What's new in Web App v4: Data Export


#21

I appreciate this new feature, but it appears to have relatively limited use at the current resolution.

I am looking for much higher resolution data. I think second or sub-second is necessary for meaningful analysis.

Uses for “second-level data”:

  • Calculate short-term usage of unidentified systems (High resolution data allows me to look at the information, and pick out the systems that sense has not yet identified, and calculate their consumption).
  • Create aggregate energy consumption patterns for complete systems (i.e., combining dishwasher, well pump, and water heater to identify the total power consumption of the system, rather than just the dishwasher).
  • Track usage spikes and evaluating how to limit aggregate consumption if necessary for current limited systems.
  • Identify areas for improvement on combined or custom systems to improve efficiency and reduce consumption (i.e., the control system on a home brew rig could have timing adjusted to smooth or reduce consumption).
  • Identify timing of events to determine cause and correlate usage.
  • Evaluating multiple configurations of a single appliance (i.e., a washing machine at full load vs half load, where is the actual savings? Is it just in water usage, or are there other meaningful improvements?)
  • Troubleshooting possible appliance issues (i.e., an LED lighting system often seems dim after time, checking the energy consumption profile during the time it is on could reveal reduced power consumption over time suggesting overheating could be an issue).

Sense is a very useful tool, but without the granular details for export and analysis, it is very difficult to evaluate and / or to combine with other information.

Thank you, Chris


Time of use pricing
#22

I noticed that the data shows “mains” and individual devices during the same hour. Is the data accumulative? or does mains already contain the wattage for the given devices during the hour ?
E.g. I have this and are wondering if the 2.935 kWh includes the individual ones or not…

|1/6/18 11:00|mains|Total Usage|||||2934.925|2.935|
|1/6/18 11:00|65faba51|Oven|Oven||||42.45|0.042|
|1/6/18 11:00|g0Tx2WEZ|Stove|Stove Top||||348.015|0.348|

Thanks
-Stephan


#23

Total Usage (mains) is the total sum usage for the house, and is the sum usage of all identified devices, including Always On, plus Other (which is not included in export today).


#24

This is just a thought. Maybe for users (like me) who want more than hourly data, the app would log realtime to a file on the remote device. Would that alleviate any of the issues currently limiting the resolution to hourly?


#25

I agree with this. I would pay a small/nominal yearly fee in order to access this.


#26

Or even just expose an endpoint that we can subscribe to on the device itself (pub/sub) if possible, then we could access some of the raw data.


#27

Definitely appreciated. The increased granularity to 15 or 5 minute would benefit us as a community, and allow for some very interesting integrations to happen. Then all of a sudden everyone wanting to use it with their smart home hubs and servers would be flocking to buy Sense.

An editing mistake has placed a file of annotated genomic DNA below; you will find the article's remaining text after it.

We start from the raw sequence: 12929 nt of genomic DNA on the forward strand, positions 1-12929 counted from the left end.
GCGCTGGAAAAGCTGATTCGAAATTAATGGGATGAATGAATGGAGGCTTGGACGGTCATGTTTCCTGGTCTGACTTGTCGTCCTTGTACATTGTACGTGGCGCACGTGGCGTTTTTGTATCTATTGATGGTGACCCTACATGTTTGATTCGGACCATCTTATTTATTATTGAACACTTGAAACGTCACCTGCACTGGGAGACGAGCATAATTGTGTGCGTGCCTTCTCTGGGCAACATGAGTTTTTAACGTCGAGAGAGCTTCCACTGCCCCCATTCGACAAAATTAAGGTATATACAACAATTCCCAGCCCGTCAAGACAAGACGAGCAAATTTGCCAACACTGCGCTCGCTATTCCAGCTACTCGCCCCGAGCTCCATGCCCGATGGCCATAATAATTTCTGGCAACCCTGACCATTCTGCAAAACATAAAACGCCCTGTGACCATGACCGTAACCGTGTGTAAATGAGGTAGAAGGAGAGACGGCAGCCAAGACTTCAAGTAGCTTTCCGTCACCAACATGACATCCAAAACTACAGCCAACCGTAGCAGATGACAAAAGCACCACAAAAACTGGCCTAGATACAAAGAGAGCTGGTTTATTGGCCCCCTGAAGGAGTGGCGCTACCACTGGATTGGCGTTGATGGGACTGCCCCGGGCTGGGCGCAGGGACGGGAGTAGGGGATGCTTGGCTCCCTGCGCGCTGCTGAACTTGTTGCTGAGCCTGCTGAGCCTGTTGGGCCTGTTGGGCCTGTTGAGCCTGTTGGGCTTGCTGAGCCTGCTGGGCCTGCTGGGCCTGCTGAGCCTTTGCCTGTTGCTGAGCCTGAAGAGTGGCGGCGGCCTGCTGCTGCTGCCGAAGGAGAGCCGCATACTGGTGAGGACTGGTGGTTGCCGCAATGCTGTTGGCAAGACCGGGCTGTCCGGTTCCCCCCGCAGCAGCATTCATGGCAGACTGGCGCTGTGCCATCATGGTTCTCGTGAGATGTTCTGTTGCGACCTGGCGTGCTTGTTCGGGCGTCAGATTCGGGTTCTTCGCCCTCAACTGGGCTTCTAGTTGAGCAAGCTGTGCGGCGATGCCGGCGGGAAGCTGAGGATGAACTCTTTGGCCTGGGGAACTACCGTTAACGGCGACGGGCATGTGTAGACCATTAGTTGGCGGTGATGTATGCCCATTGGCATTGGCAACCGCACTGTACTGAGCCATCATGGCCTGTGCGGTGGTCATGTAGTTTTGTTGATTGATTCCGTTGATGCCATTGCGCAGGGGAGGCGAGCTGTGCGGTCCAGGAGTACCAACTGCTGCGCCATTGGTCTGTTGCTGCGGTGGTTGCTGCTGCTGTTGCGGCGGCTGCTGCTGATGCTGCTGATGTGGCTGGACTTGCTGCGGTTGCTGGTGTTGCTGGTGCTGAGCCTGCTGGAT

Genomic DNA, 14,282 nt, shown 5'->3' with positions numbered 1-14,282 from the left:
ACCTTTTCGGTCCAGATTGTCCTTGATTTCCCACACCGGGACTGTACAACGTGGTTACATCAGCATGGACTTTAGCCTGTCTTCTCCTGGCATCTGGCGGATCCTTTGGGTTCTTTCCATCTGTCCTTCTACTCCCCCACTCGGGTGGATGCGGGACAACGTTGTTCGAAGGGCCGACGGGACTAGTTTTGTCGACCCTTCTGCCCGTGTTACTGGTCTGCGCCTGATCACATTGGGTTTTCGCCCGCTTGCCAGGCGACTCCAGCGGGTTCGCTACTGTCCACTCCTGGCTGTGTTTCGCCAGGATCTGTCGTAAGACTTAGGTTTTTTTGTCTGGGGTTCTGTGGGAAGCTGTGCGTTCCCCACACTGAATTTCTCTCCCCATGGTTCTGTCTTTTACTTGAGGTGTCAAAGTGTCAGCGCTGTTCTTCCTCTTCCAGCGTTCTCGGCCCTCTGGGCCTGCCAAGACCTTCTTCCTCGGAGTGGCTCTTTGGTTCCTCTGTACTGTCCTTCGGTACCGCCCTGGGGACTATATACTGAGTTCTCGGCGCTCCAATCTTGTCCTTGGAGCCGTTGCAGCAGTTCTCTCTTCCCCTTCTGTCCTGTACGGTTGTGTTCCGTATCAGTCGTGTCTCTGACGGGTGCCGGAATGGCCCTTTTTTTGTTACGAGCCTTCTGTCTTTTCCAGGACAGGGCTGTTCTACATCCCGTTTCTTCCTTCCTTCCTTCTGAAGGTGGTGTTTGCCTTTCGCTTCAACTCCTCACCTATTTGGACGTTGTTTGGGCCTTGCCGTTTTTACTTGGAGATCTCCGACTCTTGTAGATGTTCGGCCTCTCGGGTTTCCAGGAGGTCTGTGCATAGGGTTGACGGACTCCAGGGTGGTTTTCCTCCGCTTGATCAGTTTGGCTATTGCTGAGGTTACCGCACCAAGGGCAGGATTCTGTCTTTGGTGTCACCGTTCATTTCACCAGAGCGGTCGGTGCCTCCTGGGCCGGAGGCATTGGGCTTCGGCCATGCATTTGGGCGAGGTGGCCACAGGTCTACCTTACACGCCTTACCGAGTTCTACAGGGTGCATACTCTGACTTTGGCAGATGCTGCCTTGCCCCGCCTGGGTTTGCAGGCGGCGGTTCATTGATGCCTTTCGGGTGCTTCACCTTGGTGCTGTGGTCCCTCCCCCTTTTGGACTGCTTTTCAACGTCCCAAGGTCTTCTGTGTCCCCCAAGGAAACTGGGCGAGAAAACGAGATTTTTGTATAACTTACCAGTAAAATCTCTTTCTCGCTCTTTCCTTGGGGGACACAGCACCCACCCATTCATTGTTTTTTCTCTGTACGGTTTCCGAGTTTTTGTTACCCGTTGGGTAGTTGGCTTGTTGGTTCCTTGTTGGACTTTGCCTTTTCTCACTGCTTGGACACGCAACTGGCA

#28

Agreed! Nothing beats free advertising just by letting smart folks use raw data on their own time.


#29

+1 for higher resolution data and API access. @cgray raised some good use cases. I’d like to be able to analyze heating/cooling duty cycles vs. thermostat settings and outdoor temperature.


#30

This is great that you can export. I would love to use this data to see if it is more cost effective for me to switch to “Time Of Use” metering. https://www.coned.com/en/save-money/energy-saving-programs/time-of-use

Has anyone been able to work on a formula to figure out total KwH for a certain period (ideally a year) To figure out total cost of “On Peak” vs “Off Peak”? I got it in excel but can’t seem to get a formula right.


#31

I built a ToU calculator in R rather than Excel, because it seemed actually easier… Not sure how your ToU or billing cycles work, but with my utility, there are 6 different rates - 3 per season, but the schedule is different between weekdays and weekends/vacation days.

The easiest way to do it in Excel or R is to do things in a few stages:

  • Start with an hourly usage download from Sense for whatever time period you want to use
  • Write an equation that converts the DateTime (day plus hour) into the name for the rate schedule for that hour. For me that was complicated because:
    • I had to mark HOWE (holidays and weekend) days “TRUE”
    • I had to also mark days as WINSUM (winter or summer) depending on my utilities calendar
  • Here are the two equations that did the TOU logic for each hour, once I knew HOWE and WINSUM for each hour of the download. The end result is a text name in TOUPeriod column.
# Mark each hour with TOU tags
DownloadEnergy$PERIOD <- ifelse (DownloadEnergy$HOLWE, 
                                 ifelse ((hour(DownloadEnergy$DateTime) > 14 & hour(DownloadEnergy$DateTime) < 19), "On", "Off"), 
                                        ifelse ((hour(DownloadEnergy$DateTime) > 13 & hour(DownloadEnergy$DateTime) < 21), "On", 
                                               ifelse (((hour(DownloadEnergy$DateTime) > 6 & hour(DownloadEnergy$DateTime) < 14) | (hour(DownloadEnergy$DateTime) > 20 & hour(DownloadEnergy$DateTime) < 23)) ,
                                               "Partial", "Off")))
DownloadEnergy$TOUPeriod <- paste (DownloadEnergy$WINSUM, DownloadEnergy$PERIOD, sep='')

  • Once you have tagged every hour with the rate schedule for that hour, you can aggregate that column by doing a pivot table in Excel for that block of data, doing a count of entries in the TOUPeriod column.

#32

Thanks, I’ll have to give this a shot.